A particularly useful attack pattern for moments when the GS is already unsheathed is the roll, slap, smash charge, echo slash. This relatively spontaneous yet powerful string of attacks is akin to a condensed charge chain, and it can be a valuable way to deal respectable damage without necessarily sheathing the GS and finding a better moment to attack. That said, it is a good complementary attack string for hunters who prefer sniping, but occasionally get backed into a corner.

While the aerial/jump attacks can be underwhelming if they are overused, it is worth keeping them in mind as part of the overall sniping/hit-and-run approach. Likewise, it is useful for hunters to get into the habit of being able to quickly execute a rebounding jump attack (basically, face a wall and quickly press A, A, X to grab the wall, jump off, and execute the midair attack). I tend to think of this as the screw attack, and it is an excellent trick for triggering mounts/knockdowns and hitting elevated hitzones or flying monsters quickly without relying on the placement of ledges or taking the time to climb up a wall while attempting to carefully find a good position to attack from. Also, keep in mind that the jump attack can combo into a reasonably-powerful echo slash that is occasionally worth using. I sometimes refer to this as a meteor strike.

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PostSubject: 08: Overview of Important Skills }OOIS{   Sun Mar 15, 2015 11:13 pm

08: Overview of Important Skills }OOIS{

The following skill effects are excellent options for increasing power-

*Critical Draw (Crit Draw+10)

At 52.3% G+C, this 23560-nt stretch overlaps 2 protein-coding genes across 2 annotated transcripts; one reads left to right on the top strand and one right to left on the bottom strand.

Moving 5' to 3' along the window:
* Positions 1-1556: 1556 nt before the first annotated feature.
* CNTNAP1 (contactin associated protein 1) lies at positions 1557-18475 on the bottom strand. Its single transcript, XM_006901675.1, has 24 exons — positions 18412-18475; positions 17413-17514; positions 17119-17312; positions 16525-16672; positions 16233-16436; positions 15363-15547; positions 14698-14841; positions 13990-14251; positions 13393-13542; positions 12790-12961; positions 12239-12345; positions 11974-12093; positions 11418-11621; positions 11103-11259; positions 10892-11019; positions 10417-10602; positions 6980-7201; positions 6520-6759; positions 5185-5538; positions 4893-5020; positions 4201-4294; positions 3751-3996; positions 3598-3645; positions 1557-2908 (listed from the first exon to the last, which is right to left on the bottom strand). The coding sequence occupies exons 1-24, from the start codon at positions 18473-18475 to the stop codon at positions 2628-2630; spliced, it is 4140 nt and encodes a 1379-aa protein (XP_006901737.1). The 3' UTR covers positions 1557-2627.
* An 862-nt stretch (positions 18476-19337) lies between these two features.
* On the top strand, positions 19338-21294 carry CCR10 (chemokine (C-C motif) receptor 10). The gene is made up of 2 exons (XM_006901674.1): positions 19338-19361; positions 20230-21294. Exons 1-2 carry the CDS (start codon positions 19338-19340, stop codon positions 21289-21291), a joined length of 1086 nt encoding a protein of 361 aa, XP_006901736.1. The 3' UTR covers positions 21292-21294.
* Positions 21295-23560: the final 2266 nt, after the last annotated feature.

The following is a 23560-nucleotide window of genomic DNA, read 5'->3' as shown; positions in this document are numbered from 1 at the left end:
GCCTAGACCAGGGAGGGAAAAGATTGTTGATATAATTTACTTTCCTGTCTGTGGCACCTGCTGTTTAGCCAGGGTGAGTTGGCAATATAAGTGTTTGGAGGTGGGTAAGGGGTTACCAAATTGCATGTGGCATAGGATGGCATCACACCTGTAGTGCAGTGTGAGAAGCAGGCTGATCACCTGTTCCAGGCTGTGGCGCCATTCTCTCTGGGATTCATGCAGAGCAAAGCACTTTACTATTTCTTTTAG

*Sharpness+1 (Handicraft+10)

Critical Draw is one of the most consistently valuable skills for GS users. It adds 100% affinity to every draw attack, so weapons with at least 0% innate affinity are guaranteed to trigger critical hits with draw attacks (including charged draw attacks). Sharpness+1 can increase the maximum sharpness grade of many weapons, often providing a massive increase in power with the higher damage multiplier of the next color/level of sharpness.

*Adrenaline+2 (Potential+15)
*Fortify (Survivor+10)

These two skills, which I often refer to as hypermode skills are high-risk/high-reward options for massively increasing the damage potential of a weapon. Adrenaline+2 significantly boosts damage when at low health, and Fortify multiplies a hunter's power each time they kart after losing all of their health (up to a maximum of two times).

*Weakness Exploit (Tenderizer+10)
*Attack Up [Small, Medium, Large, Extra Large] (Attack+[10,15,20,25])
*Critical Eye+[1,2,3,4]/[Critical God] (Expert+[10,15,20,25][30])
*Peak Performance (Unscathed+10)
*Latent Power+[1,2] (Gloves Off+[10,15])
*Challenger+[1,2] (Spirit+[10,15])

These are all fairly straightforward options for increasing damage directly and/or raising affinity for a higher chance of scoring critical hits. Several of these skills have special conditions for activation, so make sure to research them to understand how to use them effectively.

The following skill effects have great synergy with GS mechanics-
*Focus (FastCharge+10)
*Quick Sheath (Sheathing+10)
*Punishing Draw (PunishDraw+10)

Focus is arguably one of the best skills for a GS under many circumstances if used well since its effect causes GS attacks to charge faster, although it can also be wasted if used carelessly. Meanwhile, Quick Sheath allows hunters to sheath their weapons faster, and by extension makes the frequent use of draw attacks and GS sniping more effective and safe. Punishing Draw's primary effect gives draw attacks the ability to contribute to inflicting the Exhaust/KO state upon a monster, so it can be a great option for immobilizing enemies, especially when paired with the likes of Quick Sheath and Critical Draw.

The following anti-disruption skill effects can be very valuable when using a GS-
*Rock Steady (Unshakable)
*Earplugs/[High-Grade Earplugs] (Hearing+[10,15])
*Tremor Res (Tremor Res+10)